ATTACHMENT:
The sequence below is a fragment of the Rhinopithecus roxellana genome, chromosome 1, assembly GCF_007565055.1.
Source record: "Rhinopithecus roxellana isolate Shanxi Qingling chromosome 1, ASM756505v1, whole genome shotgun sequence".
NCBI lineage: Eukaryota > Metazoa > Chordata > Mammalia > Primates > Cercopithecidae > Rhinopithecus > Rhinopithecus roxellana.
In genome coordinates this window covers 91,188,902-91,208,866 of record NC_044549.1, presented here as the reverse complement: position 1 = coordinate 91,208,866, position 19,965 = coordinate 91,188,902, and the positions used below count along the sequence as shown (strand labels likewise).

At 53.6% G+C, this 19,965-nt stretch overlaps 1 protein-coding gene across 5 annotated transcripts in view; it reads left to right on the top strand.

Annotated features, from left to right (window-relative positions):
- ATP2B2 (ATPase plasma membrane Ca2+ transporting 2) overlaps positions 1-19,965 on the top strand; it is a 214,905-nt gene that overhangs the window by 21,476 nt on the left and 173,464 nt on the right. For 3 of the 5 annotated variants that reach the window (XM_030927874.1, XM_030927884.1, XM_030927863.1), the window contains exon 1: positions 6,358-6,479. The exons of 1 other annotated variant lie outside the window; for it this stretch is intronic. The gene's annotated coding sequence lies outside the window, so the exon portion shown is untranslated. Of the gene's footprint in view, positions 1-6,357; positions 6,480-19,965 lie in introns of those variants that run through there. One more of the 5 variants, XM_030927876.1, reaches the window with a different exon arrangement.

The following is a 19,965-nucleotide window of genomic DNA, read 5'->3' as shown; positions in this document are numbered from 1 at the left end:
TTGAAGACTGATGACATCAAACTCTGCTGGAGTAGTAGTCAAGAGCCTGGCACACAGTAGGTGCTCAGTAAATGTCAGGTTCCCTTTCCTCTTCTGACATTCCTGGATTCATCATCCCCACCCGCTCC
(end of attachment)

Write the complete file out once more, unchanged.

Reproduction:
The sequence below is a fragment of the Rhinopithecus roxellana genome, chromosome 1, assembly GCF_007565055.1.
Source record: "Rhinopithecus roxellana isolate Shanxi Qingling chromosome 1, ASM756505v1, whole genome shotgun sequence".
NCBI lineage: Eukaryota > Metazoa > Chordata > Mammalia > Primates > Cercopithecidae > Rhinopithecus > Rhinopithecus roxellana.
In genome coordinates this window covers 91,188,902-91,208,866 of record NC_044549.1, presented here as the reverse complement: position 1 = coordinate 91,208,866, position 19,965 = coordinate 91,188,902, and the positions used below count along the sequence as shown (strand labels likewise).

At 53.6% G+C, this 19,965-nt stretch overlaps 1 protein-coding gene across 5 annotated transcripts in view; it reads left to right on the top strand.

Annotated features, from left to right (window-relative positions):
- ATP2B2 (ATPase plasma membrane Ca2+ transporting 2) overlaps positions 1-19,965 on the top strand; it is a 214,905-nt gene that overhangs the window by 21,476 nt on the left and 173,464 nt on the right. For 3 of the 5 annotated variants that reach the window (XM_030927874.1, XM_030927884.1, XM_030927863.1), the window contains exon 1: positions 6,358-6,479. The exons of 1 other annotated variant lie outside the window; for it this stretch is intronic. The gene's annotated coding sequence lies outside the window, so the exon portion shown is untranslated. Of the gene's footprint in view, positions 1-6,357; positions 6,480-19,965 lie in introns of those variants that run through there. One more of the 5 variants, XM_030927876.1, reaches the window with a different exon arrangement.

The following is a 19,965-nucleotide window of genomic DNA, read 5'->3' as shown; positions in this document are numbered from 1 at the left end:
TTGAAGACTGATGACATCAAACTCTGCTGGAGTAGTAGTCAAGAGCCTGGCACACAGTAGGTGCTCAGTAAATGTCAGGTTCCCTTTCCTCTTCTGACATTCCTGGATTCATCATCCCCACCCGCTCC